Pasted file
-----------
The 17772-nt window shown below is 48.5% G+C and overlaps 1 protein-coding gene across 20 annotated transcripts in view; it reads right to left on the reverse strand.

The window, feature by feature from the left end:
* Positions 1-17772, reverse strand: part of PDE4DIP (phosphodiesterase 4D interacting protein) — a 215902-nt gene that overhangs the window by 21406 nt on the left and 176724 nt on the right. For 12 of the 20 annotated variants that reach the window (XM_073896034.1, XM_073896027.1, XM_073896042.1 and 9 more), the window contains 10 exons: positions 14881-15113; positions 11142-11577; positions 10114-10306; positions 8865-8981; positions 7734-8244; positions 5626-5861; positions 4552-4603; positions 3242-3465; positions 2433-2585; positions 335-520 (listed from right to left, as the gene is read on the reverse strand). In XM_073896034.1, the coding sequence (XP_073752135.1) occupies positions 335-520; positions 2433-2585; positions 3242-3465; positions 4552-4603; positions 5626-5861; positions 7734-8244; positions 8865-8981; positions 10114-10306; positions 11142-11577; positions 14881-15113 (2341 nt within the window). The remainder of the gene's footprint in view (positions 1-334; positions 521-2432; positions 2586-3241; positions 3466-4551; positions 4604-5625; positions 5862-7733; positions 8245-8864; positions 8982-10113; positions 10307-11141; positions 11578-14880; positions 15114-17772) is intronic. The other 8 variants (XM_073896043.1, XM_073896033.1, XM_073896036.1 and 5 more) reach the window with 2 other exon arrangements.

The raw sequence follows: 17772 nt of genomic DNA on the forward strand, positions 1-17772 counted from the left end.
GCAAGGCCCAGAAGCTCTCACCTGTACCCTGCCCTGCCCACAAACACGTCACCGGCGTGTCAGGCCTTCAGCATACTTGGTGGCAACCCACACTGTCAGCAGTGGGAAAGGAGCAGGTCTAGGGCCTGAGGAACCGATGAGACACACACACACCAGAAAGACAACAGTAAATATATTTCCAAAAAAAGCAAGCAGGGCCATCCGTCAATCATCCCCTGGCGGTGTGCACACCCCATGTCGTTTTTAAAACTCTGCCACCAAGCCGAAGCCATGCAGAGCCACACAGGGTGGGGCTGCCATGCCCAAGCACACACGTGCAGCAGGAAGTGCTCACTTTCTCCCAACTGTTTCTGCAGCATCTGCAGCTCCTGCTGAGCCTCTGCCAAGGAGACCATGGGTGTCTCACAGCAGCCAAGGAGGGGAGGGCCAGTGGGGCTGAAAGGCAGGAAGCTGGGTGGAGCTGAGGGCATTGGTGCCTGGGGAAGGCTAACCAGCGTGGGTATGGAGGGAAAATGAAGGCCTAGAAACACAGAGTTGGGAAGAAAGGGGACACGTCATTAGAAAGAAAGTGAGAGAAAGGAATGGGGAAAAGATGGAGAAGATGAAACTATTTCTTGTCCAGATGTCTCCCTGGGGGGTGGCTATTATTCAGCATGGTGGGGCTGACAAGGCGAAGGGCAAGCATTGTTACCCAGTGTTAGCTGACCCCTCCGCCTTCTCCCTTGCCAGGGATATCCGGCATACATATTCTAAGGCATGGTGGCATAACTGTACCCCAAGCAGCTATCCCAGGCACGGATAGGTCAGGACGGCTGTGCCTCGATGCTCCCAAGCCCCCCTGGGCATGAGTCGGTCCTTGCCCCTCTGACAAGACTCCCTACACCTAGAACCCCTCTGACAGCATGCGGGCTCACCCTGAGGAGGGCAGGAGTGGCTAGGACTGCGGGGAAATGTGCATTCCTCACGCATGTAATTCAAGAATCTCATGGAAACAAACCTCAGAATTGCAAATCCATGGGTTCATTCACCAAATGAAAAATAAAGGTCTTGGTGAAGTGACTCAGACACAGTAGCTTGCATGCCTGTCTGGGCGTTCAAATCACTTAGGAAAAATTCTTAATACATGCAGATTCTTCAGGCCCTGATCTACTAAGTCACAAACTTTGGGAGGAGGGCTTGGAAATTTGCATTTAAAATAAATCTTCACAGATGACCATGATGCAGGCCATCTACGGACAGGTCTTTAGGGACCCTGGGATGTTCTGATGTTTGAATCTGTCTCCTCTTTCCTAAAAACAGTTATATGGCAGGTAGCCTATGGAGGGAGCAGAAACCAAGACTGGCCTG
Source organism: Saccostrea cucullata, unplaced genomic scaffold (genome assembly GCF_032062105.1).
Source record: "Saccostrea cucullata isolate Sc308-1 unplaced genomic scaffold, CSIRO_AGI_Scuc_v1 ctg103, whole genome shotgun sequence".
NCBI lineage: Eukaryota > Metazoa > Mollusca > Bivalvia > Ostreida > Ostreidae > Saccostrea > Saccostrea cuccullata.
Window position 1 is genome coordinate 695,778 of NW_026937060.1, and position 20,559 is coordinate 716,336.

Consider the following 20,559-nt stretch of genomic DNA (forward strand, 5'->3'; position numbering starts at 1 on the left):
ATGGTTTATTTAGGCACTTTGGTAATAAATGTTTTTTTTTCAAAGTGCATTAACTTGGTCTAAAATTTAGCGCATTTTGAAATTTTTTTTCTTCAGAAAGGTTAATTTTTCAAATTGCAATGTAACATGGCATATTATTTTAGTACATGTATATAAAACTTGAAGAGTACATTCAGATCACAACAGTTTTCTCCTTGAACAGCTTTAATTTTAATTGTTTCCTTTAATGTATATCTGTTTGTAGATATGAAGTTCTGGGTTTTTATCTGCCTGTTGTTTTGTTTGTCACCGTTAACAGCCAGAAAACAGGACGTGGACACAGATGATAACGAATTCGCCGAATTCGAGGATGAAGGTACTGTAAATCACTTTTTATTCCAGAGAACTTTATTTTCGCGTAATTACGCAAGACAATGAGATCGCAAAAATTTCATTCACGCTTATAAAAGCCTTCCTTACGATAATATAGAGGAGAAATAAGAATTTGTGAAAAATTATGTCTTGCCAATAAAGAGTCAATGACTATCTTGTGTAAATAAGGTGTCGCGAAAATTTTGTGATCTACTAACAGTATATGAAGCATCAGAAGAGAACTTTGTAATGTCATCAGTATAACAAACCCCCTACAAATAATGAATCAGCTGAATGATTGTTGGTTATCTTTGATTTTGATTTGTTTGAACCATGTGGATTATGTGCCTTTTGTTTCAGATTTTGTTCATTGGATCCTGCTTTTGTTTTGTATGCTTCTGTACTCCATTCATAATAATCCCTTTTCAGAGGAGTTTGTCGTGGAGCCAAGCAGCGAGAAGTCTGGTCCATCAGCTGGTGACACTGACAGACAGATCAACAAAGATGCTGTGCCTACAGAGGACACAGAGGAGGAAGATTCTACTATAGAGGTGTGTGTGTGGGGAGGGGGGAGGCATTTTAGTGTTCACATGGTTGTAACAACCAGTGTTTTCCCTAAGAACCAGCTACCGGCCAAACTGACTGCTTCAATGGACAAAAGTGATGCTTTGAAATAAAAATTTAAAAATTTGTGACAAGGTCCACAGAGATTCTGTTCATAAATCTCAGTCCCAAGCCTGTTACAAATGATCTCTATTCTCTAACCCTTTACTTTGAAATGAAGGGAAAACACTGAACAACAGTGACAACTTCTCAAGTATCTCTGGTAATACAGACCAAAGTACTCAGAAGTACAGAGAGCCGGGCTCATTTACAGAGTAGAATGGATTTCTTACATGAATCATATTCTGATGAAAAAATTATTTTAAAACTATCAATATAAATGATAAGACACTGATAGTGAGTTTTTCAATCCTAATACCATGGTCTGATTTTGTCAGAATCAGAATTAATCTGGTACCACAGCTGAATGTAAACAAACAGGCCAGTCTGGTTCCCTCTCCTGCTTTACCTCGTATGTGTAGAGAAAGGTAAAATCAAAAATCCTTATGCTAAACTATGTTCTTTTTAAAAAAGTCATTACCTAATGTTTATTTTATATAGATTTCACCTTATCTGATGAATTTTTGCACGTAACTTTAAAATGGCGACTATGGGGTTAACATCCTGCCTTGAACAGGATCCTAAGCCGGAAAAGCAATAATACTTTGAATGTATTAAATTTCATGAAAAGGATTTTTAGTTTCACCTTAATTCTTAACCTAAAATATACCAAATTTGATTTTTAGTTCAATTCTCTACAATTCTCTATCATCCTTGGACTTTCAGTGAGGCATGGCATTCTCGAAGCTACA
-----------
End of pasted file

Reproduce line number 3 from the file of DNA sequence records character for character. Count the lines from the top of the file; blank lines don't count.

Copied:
* Positions 1-17772, reverse strand: part of PDE4DIP (phosphodiesterase 4D interacting protein) — a 215902-nt gene that overhangs the window by 21406 nt on the left and 176724 nt on the right. For 12 of the 20 annotated variants that reach the window (XM_073896034.1, XM_073896027.1, XM_073896042.1 and 9 more), the window contains 10 exons: positions 14881-15113; positions 11142-11577; positions 10114-10306; positions 8865-8981; positions 7734-8244; positions 5626-5861; positions 4552-4603; positions 3242-3465; positions 2433-2585; positions 335-520 (listed from right to left, as the gene is read on the reverse strand). In XM_073896034.1, the coding sequence (XP_073752135.1) occupies positions 335-520; positions 2433-2585; positions 3242-3465; positions 4552-4603; positions 5626-5861; positions 7734-8244; positions 8865-8981; positions 10114-10306; positions 11142-11577; positions 14881-15113 (2341 nt within the window). The remainder of the gene's footprint in view (positions 1-334; positions 521-2432; positions 2586-3241; positions 3466-4551; positions 4604-5625; positions 5862-7733; positions 8245-8864; positions 8982-10113; positions 10307-11141; positions 11578-14880; positions 15114-17772) is intronic. The other 8 variants (XM_073896043.1, XM_073896033.1, XM_073896036.1 and 5 more) reach the window with 2 other exon arrangements.